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  • Publication Date: 11-2003
  • Content Type: Working Paper
  • Institution: International Crisis Group
  • Abstract: More than any of his predecessors, President Alvaro Uribe has made combating the insurgents the overriding priority and defining objective of the Colombian government. Through modest achievements on the ground a sense of public security has begun to be re-established. However, Uribe's "Democratic Security Policy" (DSP), the long-term strategy promised to lend coherence to the security effort, has been stalled for nearly a year by political infighting and fundamental arguments over how best to bring the 40-year conflict to a close. Without some serious modifications, it is doubtful that it will achieve its goal.
  • Topic: Security, Politics
  • Political Geography: Colombia, South America, Latin America
  • Publication Date: 11-2003
  • Content Type: Working Paper
  • Institution: International Crisis Group
  • Abstract: As attacks against the occupying forces and suicide bombs against civilian targets intensify, the need for a new political formula that will increase the powers, legitimacy and representative quality of Iraqi governing institutions is becoming more urgent than ever. The response to date, reflected in United Nations Security Council Resolution 1511, has been to tie the transfer of the exercise of sovereignty to the drafting of an Iraqi constitution, its adoption in a referendum and ensuing national elections.
  • Topic: Foreign Policy, Ethnic Conflict, Government, Politics, Religion, Sovereignty
  • Political Geography: Iraq, Arabia, United Nations
  • Publication Date: 11-2003
  • Content Type: Working Paper
  • Institution: International Crisis Group
  • Abstract: We conducted a survey on behalf of the International Crisis Group and the Baker Institute to gauge support among Israelis and Palestinians for a proposed peace accord.
  • Topic: Conflict Resolution, Foreign Policy, Ethnic Conflict, Politics, Regional Cooperation, Sovereignty
  • Political Geography: Israel, Palestine, Arabia
  • Publication Date: 11-2003
  • Content Type: Working Paper
  • Institution: International Crisis Group
  • Abstract: Making another attempt to unite the divided city of Mostar has become, unexpectedly but appropriately, a very high international priority in Bosnia " Herzegovina (BiH) in 2003. By late summer, it had come to be ranked by High Representative Paddy Ashdown among his four major projects for structural reform. In each case, the High Representative appointed a foreign chairman to lead commissions composed of domestic representatives and charged with finding statebuilding solutions in the symbolically or substantively important realms of defence, intelligence, indirect taxation - and Mostar. All aim to unify divided and dysfunctional institutions. The first three commissions, which have already reported and whose draft legislation is proceeding through the various parliaments, have also sought to empower the state over the entities and their respective national establishments.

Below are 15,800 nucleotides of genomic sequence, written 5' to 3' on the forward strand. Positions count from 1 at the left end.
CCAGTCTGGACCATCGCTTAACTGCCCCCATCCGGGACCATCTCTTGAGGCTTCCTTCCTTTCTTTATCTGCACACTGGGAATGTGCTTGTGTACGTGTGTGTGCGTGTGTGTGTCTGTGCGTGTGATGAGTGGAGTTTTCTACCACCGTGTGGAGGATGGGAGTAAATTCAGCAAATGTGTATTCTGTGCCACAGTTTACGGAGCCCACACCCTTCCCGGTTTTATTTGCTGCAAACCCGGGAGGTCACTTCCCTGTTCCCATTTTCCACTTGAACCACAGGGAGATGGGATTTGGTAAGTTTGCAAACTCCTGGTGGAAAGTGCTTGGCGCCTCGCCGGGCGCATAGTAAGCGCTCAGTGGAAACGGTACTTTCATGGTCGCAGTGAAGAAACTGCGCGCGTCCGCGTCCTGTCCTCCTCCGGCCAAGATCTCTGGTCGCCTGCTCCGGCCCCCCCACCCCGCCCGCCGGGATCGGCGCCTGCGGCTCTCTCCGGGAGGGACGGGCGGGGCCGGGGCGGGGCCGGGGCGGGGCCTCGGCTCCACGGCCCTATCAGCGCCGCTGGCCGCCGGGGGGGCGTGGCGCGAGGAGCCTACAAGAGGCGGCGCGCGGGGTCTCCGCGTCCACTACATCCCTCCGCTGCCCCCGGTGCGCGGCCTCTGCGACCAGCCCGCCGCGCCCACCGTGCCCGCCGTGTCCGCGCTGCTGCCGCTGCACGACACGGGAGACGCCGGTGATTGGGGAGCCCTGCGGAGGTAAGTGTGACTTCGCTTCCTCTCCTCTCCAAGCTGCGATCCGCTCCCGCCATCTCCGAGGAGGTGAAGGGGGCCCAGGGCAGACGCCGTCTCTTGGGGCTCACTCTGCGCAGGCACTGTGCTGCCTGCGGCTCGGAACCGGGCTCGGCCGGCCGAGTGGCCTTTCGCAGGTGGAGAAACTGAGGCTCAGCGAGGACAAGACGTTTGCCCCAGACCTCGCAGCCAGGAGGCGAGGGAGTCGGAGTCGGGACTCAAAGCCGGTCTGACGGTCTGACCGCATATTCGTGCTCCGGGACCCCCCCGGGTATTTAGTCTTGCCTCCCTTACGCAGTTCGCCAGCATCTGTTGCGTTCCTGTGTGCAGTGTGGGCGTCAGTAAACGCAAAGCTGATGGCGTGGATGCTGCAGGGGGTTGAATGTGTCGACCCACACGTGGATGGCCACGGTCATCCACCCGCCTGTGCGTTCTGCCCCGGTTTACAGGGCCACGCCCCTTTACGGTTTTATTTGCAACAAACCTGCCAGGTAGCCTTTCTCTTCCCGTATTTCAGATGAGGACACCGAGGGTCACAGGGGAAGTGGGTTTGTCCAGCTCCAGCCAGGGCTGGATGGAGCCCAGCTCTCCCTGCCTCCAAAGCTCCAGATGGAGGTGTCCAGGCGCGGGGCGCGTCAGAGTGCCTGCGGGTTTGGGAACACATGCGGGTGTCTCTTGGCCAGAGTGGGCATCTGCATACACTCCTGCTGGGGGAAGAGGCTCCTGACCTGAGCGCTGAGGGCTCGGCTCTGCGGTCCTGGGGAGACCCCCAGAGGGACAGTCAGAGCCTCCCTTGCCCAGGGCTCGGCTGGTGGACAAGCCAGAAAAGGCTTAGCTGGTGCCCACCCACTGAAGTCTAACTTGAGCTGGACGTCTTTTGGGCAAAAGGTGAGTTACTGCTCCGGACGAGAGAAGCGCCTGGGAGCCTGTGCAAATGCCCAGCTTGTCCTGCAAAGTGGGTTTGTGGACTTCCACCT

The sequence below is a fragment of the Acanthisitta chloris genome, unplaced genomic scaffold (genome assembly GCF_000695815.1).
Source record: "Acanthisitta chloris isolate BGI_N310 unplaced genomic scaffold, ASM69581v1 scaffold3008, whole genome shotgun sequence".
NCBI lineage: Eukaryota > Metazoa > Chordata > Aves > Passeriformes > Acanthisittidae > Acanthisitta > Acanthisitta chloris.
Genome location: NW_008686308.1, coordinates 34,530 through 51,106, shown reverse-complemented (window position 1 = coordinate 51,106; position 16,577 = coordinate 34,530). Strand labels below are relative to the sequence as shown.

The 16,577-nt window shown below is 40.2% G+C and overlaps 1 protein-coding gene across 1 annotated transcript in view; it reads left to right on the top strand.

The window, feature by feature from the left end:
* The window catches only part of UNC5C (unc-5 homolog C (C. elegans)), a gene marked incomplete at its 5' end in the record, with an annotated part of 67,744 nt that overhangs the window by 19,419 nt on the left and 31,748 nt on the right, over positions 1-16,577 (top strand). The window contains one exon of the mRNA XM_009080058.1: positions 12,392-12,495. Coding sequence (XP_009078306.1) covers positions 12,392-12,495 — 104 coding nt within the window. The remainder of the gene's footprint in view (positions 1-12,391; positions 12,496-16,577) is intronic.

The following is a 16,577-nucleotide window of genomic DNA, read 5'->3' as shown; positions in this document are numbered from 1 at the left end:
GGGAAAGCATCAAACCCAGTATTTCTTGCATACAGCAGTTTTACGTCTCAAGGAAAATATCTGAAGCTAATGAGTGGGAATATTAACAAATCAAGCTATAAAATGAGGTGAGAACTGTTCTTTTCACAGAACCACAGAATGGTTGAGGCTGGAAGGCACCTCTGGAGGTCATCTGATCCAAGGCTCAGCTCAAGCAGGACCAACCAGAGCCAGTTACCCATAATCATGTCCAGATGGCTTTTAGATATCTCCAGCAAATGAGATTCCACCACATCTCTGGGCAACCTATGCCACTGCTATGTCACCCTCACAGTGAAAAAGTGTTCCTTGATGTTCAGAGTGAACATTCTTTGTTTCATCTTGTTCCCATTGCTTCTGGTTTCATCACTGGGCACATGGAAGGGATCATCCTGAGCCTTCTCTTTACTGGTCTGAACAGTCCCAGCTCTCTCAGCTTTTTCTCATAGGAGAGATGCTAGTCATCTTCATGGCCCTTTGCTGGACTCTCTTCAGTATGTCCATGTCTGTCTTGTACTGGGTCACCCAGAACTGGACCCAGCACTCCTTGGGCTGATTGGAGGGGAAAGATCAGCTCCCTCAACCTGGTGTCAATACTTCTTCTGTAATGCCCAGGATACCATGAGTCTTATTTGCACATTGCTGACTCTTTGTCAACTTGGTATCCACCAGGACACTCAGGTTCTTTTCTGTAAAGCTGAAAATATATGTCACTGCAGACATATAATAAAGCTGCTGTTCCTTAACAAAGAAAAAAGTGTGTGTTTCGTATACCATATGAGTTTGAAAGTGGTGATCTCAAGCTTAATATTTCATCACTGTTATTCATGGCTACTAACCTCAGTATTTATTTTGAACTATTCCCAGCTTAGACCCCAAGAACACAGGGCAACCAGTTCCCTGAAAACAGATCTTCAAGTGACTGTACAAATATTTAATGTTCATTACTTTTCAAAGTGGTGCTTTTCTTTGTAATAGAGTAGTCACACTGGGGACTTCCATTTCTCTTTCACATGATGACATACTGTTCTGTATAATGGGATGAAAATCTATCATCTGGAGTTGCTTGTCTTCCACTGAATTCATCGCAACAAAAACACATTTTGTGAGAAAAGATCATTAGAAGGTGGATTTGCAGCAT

• Topic: Development, Government, Politics
  • Political Geography: Bosnia, Herzegovina, Eastern Europe
  • Publication Date: 10-2003
  • Content Type: Working Paper
  • Institution: International Crisis Group
  • Abstract: Navigating the treacherous shoals of the Iraq conflict with a steady hand, Jordan appears to have emerged unscathed from the turbulent months just past. The Hashemite Kingdom adjusted its rhetoric to fit the public mood while backing U.S. policy in Iraq and in the Israeli-Palestinian struggle, managed to overcome its principal weaknesses and now faces the post-war world with renewed confidence and authority.
  • Topic: Democratization, Demographics, Development, Economics, Politics
  • Political Geography: United States, Iraq, Israel, Palestine, Arabia, Jordan
  • Publication Date: 10-2003
  • Content Type: Working Paper
  • Institution: International Crisis Group